Here’s a match made in Heaven… Australia feels itself overrun with feral camels that destroy crops and cropland. Saudi Arabia likes camels, finding them quite tasty, among other things. So now, the two governments are entering negotiations to ship the Aussie camels to the Kingdom. The sticking point seems to be in guaranteeing that the camels are healthy enough to suit the Saudi table.
Australian camels may soon find their way into Kingdom
Ahmad Abdullah | Okaz/Saudi Gazette
JEDDAH – The Ministry of Agriculture has entered into negotiations with its Australian counterpart over importing Australian camels into the Kingdom according to specific standards and conditions, said Dr. Khalid Al-Fuhaid, assistant undersecretary for livestock affairs at the ministry.
“We’re still negotiating with Australian officials. We’ll import live camels from Australia according to certain quarantine measures because Australian camels live in the countryside far away from cities. They will be imported for human consumption purposes,” the ministry official said.
Saudi importers and Australian exporters entered into talks following the Australian government’s decision to cull camels which have caused a lot of damage to countryside homes and crops and have multiplied over the past years. Australians do not like consuming camel meat or milk, therefore the government is considering exporting camel meat to the Kingdom when and if Saudi consumers show interest.
Australian farmers and cattle owners formed teams to cull camels that have eaten a large quantity of their crops in the northern region and destroyed water reservoirs and pumps and wreaked havoc.
Saudi Arabia’s oil company, Saudi ARAMCO, is a pretty smart investor, it seems. Not only does it make a profit from the oil it produces, but it will also make a profit on oil – no matter its source – that is refined in its half-owned refinery in Port Arthur, Texas.
Within a Month, Which Refinery Will Be the Largest in the US?
Eagle Ford Shale Project, Seaway reversal, and other factors favor expansion of Saudi-Shell’s Port Arthur refinery in Texas
While US Northeast refineries such as ConocoPhillips’ (COP) Trainer as well as Sunoco’s (SUN) Girard Point and Marcus Hook are on the verge of shutting down if a buyer is not found, the historic Port Arthur refinery near Sabine Lake in East Texas is about to complete a massive expansion.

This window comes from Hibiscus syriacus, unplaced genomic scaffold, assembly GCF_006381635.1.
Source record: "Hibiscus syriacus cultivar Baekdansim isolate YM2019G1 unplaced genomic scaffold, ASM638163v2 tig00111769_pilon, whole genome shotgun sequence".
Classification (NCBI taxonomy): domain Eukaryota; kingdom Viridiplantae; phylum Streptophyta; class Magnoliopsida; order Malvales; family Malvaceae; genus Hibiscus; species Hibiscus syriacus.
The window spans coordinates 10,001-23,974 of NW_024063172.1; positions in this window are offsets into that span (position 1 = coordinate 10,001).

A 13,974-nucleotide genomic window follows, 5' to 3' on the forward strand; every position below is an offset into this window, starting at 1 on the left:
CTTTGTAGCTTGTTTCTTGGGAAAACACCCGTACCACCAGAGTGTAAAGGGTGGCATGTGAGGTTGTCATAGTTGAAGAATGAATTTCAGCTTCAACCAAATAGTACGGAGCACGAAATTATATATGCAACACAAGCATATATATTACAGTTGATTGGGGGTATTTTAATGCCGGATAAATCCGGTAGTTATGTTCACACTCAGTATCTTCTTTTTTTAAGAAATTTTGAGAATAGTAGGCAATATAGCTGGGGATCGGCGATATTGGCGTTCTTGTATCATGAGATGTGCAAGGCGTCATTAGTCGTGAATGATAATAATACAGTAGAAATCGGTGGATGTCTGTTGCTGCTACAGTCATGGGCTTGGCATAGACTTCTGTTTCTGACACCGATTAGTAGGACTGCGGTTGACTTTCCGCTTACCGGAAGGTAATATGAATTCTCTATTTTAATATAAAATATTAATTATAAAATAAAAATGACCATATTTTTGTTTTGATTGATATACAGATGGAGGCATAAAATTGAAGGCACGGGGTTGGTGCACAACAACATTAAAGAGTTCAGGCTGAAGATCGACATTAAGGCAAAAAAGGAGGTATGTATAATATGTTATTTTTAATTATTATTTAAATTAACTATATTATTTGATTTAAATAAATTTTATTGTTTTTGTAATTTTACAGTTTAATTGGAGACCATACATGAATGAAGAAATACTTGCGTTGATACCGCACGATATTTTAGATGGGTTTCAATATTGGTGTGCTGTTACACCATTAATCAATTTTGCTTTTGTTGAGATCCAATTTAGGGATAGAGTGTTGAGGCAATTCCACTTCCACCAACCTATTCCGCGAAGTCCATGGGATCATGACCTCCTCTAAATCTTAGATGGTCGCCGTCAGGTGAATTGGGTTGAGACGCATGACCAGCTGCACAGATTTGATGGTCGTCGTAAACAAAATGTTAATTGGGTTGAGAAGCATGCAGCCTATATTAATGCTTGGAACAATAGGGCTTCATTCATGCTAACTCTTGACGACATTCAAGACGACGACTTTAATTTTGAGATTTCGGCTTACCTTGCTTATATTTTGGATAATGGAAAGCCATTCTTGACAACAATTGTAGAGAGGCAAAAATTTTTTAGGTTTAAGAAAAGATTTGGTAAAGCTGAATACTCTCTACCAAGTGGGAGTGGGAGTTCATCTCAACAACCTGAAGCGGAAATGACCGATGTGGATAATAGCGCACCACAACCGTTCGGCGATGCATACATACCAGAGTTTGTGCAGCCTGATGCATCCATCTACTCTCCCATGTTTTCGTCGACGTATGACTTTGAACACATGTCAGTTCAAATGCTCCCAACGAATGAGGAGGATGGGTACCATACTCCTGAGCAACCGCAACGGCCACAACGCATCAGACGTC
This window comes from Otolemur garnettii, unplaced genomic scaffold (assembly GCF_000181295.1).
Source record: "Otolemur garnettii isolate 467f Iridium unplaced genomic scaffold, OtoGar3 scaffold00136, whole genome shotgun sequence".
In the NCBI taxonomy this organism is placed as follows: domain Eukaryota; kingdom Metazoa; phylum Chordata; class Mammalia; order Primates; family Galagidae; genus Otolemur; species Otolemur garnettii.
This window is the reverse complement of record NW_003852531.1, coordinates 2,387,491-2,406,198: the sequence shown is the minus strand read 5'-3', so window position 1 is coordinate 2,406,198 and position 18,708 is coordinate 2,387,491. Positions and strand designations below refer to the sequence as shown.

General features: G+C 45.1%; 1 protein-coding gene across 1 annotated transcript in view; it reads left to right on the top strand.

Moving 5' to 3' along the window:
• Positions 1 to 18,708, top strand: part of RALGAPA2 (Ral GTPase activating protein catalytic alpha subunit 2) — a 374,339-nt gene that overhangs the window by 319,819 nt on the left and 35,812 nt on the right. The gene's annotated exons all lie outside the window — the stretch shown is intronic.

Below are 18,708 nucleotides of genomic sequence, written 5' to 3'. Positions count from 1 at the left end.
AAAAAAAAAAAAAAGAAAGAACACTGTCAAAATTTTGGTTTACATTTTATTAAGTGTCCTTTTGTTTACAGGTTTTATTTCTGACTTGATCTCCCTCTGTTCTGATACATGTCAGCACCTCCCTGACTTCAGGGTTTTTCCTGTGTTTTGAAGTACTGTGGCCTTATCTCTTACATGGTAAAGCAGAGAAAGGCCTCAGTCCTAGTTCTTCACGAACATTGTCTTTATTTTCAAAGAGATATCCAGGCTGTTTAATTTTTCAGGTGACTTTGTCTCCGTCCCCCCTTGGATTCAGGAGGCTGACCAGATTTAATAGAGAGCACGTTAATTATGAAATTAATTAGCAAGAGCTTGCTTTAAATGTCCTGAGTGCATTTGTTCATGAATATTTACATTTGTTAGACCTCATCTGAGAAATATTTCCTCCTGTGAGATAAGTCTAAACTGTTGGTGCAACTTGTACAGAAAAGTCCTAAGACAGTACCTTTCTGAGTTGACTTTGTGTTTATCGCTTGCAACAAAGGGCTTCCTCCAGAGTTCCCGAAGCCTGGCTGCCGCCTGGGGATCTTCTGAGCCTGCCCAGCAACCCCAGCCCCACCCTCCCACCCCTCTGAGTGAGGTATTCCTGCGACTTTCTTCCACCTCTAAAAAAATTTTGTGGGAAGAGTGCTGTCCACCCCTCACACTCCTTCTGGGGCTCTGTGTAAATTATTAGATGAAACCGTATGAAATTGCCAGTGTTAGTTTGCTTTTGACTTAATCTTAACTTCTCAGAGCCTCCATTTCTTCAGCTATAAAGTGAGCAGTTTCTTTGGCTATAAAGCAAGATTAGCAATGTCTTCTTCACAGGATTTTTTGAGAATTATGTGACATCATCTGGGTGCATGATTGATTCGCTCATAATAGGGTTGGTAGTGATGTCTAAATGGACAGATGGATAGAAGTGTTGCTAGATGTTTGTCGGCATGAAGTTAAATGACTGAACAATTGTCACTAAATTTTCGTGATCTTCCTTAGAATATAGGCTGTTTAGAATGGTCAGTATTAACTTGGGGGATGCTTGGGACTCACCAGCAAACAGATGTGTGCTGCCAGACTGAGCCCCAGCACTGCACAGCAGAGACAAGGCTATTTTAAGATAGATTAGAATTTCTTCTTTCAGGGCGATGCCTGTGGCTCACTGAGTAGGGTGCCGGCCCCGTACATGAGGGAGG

Continually improving exploration and production technology will allow for significantly greater oil recovery from the Eagle Ford shale and Permian Basin in Texas – aggregate flow from these regions is expected to multiply several times over within the next few years. Increased flow from the Bakken Shale in North Dakota and Athabasca Oil Sands near Alberta, along with the reversal of Enbridge (ENB) and Enterprise Products Partners’ (EPD) Seaway Pipeline, will also add to the vast quantity of oil moving toward Gulf Coast refineries such as Port Arthur.
After the Port Arthur project is completed within the next month, the 110-year-old facility’s throughput capacity is expected to more than double to 600,000 barrels per day (“bpd”). It will rank as the largest in the United States (measured by operable capacity) and among the top 10 in the world. Following expansion, it will surpass the largest US refinery, ExxonMobil’s (XOM) Baytown, by approximately 40,000 barrels. The Port Arthur refinery currently handles 285,000 bpd and is the 15th largest in the country. For the sake of scale, the world’s largest is Reliance Industry’s 1.24 million bpd facility located in Jamnagar, Gujarat, India.
The operation is owned by Motiva Enterprises, a joint venture of Saudi Refining, Inc. and Shell (RDS.A). Each entity owns a 50% share of the JV. Saudi Refining is a subsidiary of the Saudi Arabian national oil company, Saudi Aramco.
London’s The Independent reports on a Wikileaks release from 2009 in which US Secretary of State Clinton says that Saudi Arabia was still a problem when it came to terrorist financing. The Saudis, she noted, lacked sufficient control over the flow of money out of the Kingdom and that the money was ending up in terrorist demands. Both Saudi nationals and foreigners in Saudi Arabia were channeling funds toward improper ends. The fact that Saudi Arabia has difficulty in monitoring the millions of people who come in for Haj was highlighted in several cables, including one from the late Richard Holbrooke, then Special Advisor on Afghanistan and Pakistan.
This matter seems to have been the target of the recently-announced anti-money laundering program. While that program will greatly reduce slippage among financial institutions, there still remains the problem of cash. The country does have laws that require the documentation of large amounts of cash moving in or out of the country, but enforcement of those laws is difficult. They are particularly difficult when it comes to pilgrims who, indeed, bring large amounts with them to pay for their keep while in Mecca and Medina. Too, many pilgrims still look to Haj as an opportunity to sell goods in order to defray their costs, often resulting in a profit. I’m not sure how the government could address these issues beyond requiring that all expenses be pre-paid and banning pilgrims from any sort of trade. That’s more easily said than done.